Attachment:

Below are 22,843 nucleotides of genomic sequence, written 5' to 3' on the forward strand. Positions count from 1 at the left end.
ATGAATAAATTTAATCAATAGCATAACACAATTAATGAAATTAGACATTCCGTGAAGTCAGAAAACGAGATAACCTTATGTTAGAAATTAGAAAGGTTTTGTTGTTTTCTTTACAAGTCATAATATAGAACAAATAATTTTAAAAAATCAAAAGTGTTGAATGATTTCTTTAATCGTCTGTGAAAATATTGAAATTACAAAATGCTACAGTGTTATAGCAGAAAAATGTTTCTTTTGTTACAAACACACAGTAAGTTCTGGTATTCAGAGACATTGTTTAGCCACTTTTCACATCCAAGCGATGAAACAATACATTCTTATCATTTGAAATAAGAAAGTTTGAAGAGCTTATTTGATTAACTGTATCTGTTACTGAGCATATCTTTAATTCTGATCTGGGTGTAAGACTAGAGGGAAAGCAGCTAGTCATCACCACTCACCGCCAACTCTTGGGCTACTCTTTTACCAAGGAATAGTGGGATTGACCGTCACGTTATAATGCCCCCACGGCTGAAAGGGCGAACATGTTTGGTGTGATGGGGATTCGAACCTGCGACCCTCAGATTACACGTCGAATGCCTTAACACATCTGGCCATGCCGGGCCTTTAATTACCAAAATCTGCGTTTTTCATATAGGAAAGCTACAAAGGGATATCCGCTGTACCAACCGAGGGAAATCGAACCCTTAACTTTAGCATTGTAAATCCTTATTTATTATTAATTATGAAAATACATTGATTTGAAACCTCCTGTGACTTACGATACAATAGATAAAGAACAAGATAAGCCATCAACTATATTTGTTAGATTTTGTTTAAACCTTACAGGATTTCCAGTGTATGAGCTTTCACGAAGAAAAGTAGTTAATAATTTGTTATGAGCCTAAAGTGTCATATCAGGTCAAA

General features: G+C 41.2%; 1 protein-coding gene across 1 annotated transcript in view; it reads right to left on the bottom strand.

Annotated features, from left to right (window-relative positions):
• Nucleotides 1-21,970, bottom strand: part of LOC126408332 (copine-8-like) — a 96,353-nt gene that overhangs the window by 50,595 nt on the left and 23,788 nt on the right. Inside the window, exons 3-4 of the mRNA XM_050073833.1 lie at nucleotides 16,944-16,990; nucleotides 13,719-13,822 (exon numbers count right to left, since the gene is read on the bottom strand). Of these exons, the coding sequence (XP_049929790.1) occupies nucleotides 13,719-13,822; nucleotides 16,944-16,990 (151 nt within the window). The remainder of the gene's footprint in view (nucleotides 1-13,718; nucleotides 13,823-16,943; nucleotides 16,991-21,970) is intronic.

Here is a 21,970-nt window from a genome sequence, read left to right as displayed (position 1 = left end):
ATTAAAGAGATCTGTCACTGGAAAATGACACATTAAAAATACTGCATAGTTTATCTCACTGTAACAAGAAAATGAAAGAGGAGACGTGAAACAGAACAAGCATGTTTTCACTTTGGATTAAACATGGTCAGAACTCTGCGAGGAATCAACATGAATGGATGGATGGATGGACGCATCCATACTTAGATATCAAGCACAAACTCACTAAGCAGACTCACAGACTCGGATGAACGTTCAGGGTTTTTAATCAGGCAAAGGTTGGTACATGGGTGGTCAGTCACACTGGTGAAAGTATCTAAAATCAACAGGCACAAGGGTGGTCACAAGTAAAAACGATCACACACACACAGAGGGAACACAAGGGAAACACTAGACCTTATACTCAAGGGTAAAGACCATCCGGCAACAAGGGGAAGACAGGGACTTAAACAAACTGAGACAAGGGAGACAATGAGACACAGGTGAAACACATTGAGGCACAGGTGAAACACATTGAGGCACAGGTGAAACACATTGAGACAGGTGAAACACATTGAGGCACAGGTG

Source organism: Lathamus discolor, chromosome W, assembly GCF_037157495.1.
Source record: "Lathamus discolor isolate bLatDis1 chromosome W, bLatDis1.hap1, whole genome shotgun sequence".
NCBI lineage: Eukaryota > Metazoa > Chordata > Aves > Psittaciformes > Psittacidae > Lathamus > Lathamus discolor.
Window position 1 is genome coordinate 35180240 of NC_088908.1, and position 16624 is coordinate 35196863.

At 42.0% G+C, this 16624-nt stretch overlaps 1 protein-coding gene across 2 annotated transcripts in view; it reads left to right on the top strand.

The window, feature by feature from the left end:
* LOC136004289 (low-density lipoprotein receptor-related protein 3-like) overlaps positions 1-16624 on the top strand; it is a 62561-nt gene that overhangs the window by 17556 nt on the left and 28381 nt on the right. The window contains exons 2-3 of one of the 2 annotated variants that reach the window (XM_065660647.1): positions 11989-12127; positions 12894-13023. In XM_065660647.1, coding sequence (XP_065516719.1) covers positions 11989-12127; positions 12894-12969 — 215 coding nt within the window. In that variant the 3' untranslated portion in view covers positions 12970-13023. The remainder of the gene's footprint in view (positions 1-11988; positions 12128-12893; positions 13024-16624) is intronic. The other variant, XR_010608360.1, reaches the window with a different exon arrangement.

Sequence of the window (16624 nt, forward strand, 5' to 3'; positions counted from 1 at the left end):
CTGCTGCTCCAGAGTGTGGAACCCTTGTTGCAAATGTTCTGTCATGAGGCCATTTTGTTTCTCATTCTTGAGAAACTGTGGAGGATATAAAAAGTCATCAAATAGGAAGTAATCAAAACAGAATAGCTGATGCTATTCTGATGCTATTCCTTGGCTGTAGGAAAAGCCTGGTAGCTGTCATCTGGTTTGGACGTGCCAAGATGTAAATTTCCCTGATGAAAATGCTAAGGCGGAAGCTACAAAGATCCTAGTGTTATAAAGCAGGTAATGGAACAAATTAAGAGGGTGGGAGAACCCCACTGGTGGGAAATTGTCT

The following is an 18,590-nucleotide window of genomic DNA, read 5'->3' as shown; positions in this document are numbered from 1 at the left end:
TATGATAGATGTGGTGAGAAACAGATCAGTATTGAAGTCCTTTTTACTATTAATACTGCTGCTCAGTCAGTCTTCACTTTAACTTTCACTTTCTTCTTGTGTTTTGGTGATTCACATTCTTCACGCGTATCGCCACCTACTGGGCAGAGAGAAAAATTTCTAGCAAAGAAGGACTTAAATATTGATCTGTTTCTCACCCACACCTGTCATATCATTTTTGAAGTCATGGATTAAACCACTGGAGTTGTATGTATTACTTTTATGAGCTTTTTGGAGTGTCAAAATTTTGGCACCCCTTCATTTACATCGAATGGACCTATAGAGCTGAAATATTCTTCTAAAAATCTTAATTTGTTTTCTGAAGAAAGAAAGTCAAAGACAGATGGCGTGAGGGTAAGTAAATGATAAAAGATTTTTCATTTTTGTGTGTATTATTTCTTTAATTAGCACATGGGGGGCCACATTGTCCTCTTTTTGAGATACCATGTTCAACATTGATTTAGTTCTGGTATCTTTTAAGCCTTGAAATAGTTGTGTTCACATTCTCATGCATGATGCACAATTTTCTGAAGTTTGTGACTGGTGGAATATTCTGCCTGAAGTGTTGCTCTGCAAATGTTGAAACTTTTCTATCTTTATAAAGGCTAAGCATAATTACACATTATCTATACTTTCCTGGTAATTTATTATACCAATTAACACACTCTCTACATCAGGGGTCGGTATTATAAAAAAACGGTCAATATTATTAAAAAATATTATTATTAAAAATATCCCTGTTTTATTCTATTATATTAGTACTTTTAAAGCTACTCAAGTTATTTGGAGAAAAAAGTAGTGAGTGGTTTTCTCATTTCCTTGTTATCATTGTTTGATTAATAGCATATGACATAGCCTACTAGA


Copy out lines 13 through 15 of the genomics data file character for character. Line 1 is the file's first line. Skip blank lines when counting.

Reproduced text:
The window, feature by feature from the left end:
* LOC136004289 (low-density lipoprotein receptor-related protein 3-like) overlaps positions 1-16624 on the top strand; it is a 62561-nt gene that overhangs the window by 17556 nt on the left and 28381 nt on the right. The window contains exons 2-3 of one of the 2 annotated variants that reach the window (XM_065660647.1): positions 11989-12127; positions 12894-13023. In XM_065660647.1, coding sequence (XP_065516719.1) covers positions 11989-12127; positions 12894-12969 — 215 coding nt within the window. In that variant the 3' untranslated portion in view covers positions 12970-13023. The remainder of the gene's footprint in view (positions 1-11988; positions 12128-12893; positions 13024-16624) is intronic. The other variant, XR_010608360.1, reaches the window with a different exon arrangement.

Sequence of the window (16624 nt, forward strand, 5' to 3'; positions counted from 1 at the left end):